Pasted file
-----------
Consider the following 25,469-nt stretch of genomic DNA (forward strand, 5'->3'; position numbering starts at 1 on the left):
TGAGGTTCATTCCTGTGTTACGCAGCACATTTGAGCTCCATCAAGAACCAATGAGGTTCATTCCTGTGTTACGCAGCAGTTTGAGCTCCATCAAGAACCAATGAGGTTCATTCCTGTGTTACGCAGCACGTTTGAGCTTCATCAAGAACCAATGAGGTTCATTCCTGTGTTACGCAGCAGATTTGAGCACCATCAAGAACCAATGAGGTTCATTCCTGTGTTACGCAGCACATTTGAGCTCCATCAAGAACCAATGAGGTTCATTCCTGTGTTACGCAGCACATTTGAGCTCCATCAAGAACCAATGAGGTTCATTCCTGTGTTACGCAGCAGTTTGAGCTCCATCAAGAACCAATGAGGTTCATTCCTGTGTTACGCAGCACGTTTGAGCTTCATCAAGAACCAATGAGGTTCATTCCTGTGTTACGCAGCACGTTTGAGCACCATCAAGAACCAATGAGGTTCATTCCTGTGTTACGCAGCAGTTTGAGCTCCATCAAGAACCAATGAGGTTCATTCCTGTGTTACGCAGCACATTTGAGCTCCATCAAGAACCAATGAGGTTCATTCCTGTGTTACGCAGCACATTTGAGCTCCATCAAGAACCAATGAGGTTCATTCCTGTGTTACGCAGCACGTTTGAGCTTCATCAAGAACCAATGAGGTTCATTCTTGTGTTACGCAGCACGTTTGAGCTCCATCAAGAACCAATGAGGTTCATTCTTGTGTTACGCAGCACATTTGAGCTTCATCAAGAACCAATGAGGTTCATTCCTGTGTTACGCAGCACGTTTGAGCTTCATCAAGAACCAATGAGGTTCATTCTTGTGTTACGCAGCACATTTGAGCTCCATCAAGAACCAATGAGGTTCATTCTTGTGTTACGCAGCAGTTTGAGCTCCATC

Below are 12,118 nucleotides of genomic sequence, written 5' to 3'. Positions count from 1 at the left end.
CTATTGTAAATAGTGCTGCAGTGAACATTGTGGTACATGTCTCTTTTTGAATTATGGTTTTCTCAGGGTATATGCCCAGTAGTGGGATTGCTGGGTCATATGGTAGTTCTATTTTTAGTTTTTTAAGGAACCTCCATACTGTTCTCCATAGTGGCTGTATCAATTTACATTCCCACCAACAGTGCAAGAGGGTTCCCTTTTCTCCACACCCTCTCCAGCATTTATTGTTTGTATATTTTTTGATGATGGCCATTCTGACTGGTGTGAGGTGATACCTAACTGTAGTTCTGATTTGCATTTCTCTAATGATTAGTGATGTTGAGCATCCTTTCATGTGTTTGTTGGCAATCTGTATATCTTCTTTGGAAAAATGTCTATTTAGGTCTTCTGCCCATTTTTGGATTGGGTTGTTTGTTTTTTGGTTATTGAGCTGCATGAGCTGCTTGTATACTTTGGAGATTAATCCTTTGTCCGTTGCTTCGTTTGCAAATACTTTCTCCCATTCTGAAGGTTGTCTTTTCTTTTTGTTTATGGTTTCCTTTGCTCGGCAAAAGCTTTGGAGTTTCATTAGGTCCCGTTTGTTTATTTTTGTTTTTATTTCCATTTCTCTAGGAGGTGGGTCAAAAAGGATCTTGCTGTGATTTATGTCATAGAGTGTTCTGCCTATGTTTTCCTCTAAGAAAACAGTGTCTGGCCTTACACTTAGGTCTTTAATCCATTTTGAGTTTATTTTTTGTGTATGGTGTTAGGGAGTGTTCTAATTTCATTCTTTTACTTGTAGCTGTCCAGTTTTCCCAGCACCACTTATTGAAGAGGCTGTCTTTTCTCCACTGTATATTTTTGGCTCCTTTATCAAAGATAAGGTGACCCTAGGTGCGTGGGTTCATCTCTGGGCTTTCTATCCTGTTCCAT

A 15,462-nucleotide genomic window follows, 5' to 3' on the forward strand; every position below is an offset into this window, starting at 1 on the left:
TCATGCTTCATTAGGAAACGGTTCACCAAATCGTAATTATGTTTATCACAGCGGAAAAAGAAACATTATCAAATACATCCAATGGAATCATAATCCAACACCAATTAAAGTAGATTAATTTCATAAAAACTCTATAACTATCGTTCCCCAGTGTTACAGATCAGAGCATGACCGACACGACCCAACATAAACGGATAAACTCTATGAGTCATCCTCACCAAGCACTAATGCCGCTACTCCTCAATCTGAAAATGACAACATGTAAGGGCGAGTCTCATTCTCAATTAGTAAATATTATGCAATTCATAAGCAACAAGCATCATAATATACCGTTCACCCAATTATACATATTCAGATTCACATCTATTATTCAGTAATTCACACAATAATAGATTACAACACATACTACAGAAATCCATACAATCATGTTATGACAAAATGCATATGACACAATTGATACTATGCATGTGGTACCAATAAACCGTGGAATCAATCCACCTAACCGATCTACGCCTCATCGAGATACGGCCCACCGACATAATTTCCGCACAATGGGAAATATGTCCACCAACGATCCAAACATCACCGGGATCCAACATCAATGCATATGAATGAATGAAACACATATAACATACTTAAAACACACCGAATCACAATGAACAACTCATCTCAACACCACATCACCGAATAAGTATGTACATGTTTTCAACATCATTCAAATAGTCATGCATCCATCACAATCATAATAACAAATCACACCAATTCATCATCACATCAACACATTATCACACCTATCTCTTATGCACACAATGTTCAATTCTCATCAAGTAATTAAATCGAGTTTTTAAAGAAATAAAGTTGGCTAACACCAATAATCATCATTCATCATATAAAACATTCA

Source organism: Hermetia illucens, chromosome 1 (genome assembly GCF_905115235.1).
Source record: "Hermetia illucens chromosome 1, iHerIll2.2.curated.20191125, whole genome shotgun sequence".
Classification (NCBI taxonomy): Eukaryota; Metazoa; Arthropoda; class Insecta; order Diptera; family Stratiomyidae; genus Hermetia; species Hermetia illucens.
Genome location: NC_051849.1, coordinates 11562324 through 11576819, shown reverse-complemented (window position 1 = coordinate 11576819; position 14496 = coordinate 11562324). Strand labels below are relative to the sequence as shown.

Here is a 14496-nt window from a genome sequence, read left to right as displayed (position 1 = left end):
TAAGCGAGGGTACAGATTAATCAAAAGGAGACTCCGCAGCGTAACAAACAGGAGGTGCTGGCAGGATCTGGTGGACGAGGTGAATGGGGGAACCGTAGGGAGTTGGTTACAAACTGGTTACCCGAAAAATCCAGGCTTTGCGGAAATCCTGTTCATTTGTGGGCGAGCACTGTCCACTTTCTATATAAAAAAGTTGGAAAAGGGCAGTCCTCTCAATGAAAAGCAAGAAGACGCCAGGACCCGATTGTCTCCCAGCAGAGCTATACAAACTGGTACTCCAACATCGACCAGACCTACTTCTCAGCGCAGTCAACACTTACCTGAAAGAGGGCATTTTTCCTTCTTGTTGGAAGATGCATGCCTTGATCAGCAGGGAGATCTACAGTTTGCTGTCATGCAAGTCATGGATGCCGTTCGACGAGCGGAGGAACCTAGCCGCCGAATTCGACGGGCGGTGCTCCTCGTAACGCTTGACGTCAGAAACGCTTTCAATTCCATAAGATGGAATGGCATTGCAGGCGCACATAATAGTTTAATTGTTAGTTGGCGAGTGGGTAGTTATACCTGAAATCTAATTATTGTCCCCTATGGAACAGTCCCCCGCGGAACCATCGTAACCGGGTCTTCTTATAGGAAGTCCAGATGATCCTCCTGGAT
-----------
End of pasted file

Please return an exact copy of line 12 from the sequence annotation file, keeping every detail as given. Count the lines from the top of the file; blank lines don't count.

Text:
TAAGCGAGGGTACAGATTAATCAAAAGGAGACTCCGCAGCGTAACAAACAGGAGGTGCTGGCAGGATCTGGTGGACGAGGTGAATGGGGGAACCGTAGGGAGTTGGTTACAAACTGGTTACCCGAAAAATCCAGGCTTTGCGGAAATCCTGTTCATTTGTGGGCGAGCACTGTCCACTTTCTATATAAAAAAGTTGGAAAAGGGCAGTCCTCTCAATGAAAAGCAAGAAGACGCCAGGACCCGATTGTCTCCCAGCAGAGCTATACAAACTGGTACTCCAACATCGACCAGACCTACTTCTCAGCGCAGTCAACACTTACCTGAAAGAGGGCATTTTTCCTTCTTGTTGGAAGATGCATGCCTTGATCAGCAGGGAGATCTACAGTTTGCTGTCATGCAAGTCATGGATGCCGTTCGACGAGCGGAGGAACCTAGCCGCCGAATTCGACGGGCGGTGCTCCTCGTAACGCTTGACGTCAGAAACGCTTTCAATTCCATAAGATGGAATGGCATTGCAGGCGCACATAATAGTTTAATTGTTAGTTGGCGAGTGGGTAGTTATACCTGAAATCTAATTATTGTCCCCTATGGAACAGTCCCCCGCGGAACCATCGTAACCGGGTCTTCTTATAGGAAGTCCAGATGATCCTCCTGGAT